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The loss of business to challenger banks with easy to use digital products and services rather than because of a distrust of the big banks could be a blessing in disguise for the UK’s traditional banks.
Recent research for EY has concluded that challenger banks may not replace traditional banks but could help them grow if the traditional banks emulate some of the technology developments their challenger rivals are implementing.
The EY study, which polled 10,000 people globally, found that ease of use was given as the reason for using fintech products and services by 43.4% of respondents who already use them. Only 1.8% said they used fintech because they distrusted traditional banks.
The EY survey also makes it clear that consumers are taking up products and services from fledgling finance firms that are using technology to connect to a digital generation. It found that about 3,000 had used fintech. Among the fintech users, a total of 25.2% of 25 to 34-year-olds used two or more fintech services; the figure is expected to reach 47.8% in the foreseeable future, said EY.
If this were not enough encouragement for setting up a new bank in the UK, the government is actively encouraging businesses to set up challenger banks. The Financial Conduct Authority (FCA) and Prudential Regulation Authority (PRA) have even launched a unit with the sole purpose of supporting startup banks. Starling Bank, Fidor Bank, Atom Bank and Aldermore Bank are some of the new players in the sector, and there are also businesses offering niche products such as peer-to-peer loans and savings accounts. The UK government has been eager to stimulate competition in the retail banking sector following the financial crisis that began in 2008.
Trust not an issue
The reason consumers are using fintech services is not through lack of trust in traditional banks, or better products and services from challengers, but because fintech is easy to use, according to the EY study.
Traditional banks in the UK accordingly need only improve the customer experience to retain market share. While this is easier said than done, given the complex IT legacies of the big banks, it does mean that their future lies in their own hands.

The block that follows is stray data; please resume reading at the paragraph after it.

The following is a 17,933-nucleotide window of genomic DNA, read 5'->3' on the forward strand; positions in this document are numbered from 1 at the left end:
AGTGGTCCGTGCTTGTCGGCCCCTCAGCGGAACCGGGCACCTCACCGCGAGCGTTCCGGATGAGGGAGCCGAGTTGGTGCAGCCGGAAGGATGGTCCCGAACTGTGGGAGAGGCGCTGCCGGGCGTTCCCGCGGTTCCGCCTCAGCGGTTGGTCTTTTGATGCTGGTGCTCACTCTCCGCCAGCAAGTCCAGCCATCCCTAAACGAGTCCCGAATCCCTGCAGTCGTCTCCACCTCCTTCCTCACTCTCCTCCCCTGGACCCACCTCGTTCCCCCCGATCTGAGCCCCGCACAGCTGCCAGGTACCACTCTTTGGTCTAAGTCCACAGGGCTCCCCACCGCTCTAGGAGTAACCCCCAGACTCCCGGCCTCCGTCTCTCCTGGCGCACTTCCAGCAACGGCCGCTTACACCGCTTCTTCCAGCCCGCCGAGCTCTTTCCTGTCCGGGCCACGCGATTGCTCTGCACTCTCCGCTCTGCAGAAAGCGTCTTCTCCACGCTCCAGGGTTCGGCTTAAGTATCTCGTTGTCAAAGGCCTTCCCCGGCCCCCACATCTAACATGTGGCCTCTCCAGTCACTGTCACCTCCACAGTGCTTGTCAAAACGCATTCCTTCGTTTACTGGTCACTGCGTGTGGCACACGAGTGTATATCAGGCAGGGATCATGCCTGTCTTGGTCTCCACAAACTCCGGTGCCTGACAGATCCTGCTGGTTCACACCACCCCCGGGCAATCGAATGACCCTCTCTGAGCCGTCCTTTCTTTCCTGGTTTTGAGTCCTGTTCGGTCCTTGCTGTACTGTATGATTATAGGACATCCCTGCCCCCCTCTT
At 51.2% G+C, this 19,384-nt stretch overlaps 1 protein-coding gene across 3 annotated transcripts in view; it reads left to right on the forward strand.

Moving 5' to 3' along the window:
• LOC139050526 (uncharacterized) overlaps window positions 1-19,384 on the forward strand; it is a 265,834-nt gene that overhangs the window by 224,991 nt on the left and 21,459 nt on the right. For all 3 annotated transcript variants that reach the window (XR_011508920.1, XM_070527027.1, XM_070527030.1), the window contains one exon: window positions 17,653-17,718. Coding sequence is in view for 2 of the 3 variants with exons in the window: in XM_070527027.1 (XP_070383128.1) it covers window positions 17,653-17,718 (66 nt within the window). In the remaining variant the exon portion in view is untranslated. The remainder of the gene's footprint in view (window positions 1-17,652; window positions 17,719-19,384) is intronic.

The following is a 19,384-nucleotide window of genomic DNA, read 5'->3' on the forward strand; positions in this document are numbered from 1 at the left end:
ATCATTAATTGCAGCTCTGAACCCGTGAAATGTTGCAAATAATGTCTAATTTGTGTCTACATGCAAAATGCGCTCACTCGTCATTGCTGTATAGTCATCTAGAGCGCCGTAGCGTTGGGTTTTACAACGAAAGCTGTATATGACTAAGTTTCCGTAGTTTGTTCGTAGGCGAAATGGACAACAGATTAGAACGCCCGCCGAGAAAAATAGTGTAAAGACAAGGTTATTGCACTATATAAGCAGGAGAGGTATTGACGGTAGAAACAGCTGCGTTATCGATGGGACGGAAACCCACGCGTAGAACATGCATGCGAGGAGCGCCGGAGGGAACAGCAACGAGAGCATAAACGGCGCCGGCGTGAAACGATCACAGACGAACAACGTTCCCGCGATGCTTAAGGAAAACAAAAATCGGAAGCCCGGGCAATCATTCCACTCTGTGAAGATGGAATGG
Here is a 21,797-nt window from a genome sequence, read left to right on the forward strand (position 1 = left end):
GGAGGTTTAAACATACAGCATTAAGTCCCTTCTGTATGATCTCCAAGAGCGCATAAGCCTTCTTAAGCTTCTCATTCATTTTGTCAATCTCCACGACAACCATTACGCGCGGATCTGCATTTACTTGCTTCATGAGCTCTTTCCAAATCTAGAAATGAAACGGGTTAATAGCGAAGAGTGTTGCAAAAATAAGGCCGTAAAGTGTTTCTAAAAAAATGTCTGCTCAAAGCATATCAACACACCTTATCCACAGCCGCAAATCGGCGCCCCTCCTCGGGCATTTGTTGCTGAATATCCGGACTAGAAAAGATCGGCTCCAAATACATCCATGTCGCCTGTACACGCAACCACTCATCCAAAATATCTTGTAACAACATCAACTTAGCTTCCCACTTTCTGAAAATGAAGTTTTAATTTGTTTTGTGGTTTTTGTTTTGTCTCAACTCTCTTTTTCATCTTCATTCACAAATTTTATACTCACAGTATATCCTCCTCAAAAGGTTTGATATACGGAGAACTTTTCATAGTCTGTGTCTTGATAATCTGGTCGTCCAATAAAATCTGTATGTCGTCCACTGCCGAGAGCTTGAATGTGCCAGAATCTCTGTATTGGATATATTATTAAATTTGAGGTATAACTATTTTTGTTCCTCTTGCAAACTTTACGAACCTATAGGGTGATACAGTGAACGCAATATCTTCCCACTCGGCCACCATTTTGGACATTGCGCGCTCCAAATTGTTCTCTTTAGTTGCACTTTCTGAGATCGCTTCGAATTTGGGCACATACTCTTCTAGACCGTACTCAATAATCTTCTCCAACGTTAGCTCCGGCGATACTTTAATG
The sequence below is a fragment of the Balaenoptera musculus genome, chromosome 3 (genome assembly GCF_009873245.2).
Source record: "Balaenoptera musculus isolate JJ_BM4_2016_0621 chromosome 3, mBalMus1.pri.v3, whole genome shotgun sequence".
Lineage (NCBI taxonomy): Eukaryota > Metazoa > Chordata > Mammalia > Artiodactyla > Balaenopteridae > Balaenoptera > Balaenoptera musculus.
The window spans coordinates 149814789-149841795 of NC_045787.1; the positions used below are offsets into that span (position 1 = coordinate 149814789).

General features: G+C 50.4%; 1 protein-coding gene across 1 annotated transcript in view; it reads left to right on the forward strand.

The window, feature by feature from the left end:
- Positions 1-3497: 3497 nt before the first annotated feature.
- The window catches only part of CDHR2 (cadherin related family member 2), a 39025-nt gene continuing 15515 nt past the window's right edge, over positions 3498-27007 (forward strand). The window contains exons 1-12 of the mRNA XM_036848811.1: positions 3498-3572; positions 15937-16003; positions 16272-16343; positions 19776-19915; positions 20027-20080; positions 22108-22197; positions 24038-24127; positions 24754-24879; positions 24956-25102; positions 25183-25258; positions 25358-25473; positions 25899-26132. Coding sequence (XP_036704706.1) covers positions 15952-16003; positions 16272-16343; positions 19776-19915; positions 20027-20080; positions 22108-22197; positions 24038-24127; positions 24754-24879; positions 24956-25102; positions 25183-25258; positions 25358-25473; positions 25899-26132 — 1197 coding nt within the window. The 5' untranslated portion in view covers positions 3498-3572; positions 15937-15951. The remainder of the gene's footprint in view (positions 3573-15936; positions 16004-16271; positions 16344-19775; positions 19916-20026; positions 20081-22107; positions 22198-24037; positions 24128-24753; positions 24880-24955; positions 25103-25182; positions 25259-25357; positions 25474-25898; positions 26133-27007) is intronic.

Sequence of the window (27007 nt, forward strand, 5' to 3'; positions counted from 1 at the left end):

Nor is the big banks’ decline as rapid as some might think. While they might be losing customers in certain product areas to the fintech industry, recent figures for the number of people switching bank account providers show a decline last year, which means the banks are doing better at retaining account holders. According to the latest figures from the Current Account Switching Service (Cass), which was designed to make it easier to change bank, the number of people switching bank accounts fell again in 2015. Cass enables a seven-day switch, rather than the 30 days it used to take.
A total of 1.03 million current account switches were made in 2015, down from 1.15 million in 2014. The number of switches in both years was lower than the 1.2 million current account switches made in 2012 – before Cass was launched.
But – and it is a big but – traditional banks should not take solace from these figures. While they may be holding on to their customers, they could lose profitable product lines such as loans to more focused, agile, tech-savvy competitors that have easy to use services. The rise of peer-to-peer (P2P) lending is a loud warning shot. According to figures from the Peer-to-Peer Finance Association (P2PFA) in February 2015, P2P lending in the UK had doubled by value since the end of 2013, with more than £2.1bn lent in total. It also revealed the number of borrowers rose by 90% and lenders by a third.
For the traditional banks to create products as easy to use as those from fintech companies, IT transformation is essential, and legacy systems need to be addressed. While they have huge IT budgets and access to the best IT skills available, the big banks are complex organisations and their IT follows suit. Thousands of different products rely on thousands of interdependent systems. The failure of one can bring down a bank service. Today’s digital consumers get irate if they can’t access an online service for minutes, so if services regularly collapse and sometimes for long periods, as RBS’s did for weeks in 2012 when its CA-7 batch process scheduler froze 12 million accounts, then anger is widespread and the attractions of the fintech challengers are heightened.
There are options, although none is easy when it comes to replacing legacy systems. Yet even if the big banks can’t stomach a multi-year, multibillion-pound project, they could try to remove the complexity instead. They could buy a modern core banking platform off the shelf, get it working, connect it and migrate everything from legacy systems onto it. They could even acquire a new bank with state-of-the-art IT, and move everything onto its modern systems.
It is only then that traditional banks will really be able to copy the fintech businesses and match them for ease of use.